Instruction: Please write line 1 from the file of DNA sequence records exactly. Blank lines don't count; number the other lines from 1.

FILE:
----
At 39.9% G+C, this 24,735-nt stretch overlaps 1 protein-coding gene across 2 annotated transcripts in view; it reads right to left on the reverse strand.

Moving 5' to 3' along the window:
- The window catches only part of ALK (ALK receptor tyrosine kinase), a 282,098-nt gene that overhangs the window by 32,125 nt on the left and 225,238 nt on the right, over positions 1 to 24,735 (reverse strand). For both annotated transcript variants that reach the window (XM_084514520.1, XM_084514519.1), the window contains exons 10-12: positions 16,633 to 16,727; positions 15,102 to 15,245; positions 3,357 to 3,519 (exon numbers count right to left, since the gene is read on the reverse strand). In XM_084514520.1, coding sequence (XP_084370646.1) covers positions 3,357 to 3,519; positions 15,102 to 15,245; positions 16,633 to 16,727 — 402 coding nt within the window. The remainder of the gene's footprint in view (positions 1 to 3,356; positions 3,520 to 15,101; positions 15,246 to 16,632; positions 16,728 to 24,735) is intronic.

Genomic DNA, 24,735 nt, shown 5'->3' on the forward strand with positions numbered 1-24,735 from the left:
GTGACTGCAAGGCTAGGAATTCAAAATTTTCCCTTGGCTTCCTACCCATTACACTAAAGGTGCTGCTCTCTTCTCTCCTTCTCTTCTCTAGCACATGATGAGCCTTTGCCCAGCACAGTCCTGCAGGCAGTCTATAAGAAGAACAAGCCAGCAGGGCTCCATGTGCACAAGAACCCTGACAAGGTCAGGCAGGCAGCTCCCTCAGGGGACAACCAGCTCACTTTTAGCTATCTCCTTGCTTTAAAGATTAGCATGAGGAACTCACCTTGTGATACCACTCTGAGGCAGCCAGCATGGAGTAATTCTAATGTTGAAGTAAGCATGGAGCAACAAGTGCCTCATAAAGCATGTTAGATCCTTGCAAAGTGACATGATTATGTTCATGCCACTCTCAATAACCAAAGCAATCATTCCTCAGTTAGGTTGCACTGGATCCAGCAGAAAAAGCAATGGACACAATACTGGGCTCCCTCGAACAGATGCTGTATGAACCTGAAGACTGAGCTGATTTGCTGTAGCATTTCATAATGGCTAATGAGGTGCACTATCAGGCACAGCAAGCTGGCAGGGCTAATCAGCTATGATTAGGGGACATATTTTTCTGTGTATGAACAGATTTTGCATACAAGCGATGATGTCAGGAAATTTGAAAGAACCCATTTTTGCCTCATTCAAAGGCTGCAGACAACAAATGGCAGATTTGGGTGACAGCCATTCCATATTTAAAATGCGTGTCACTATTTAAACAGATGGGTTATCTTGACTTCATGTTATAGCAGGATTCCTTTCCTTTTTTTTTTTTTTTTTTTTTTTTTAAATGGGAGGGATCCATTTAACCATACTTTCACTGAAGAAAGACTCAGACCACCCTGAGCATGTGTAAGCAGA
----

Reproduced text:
At 39.9% G+C, this 24,735-nt stretch overlaps 1 protein-coding gene across 2 annotated transcripts in view; it reads right to left on the reverse strand.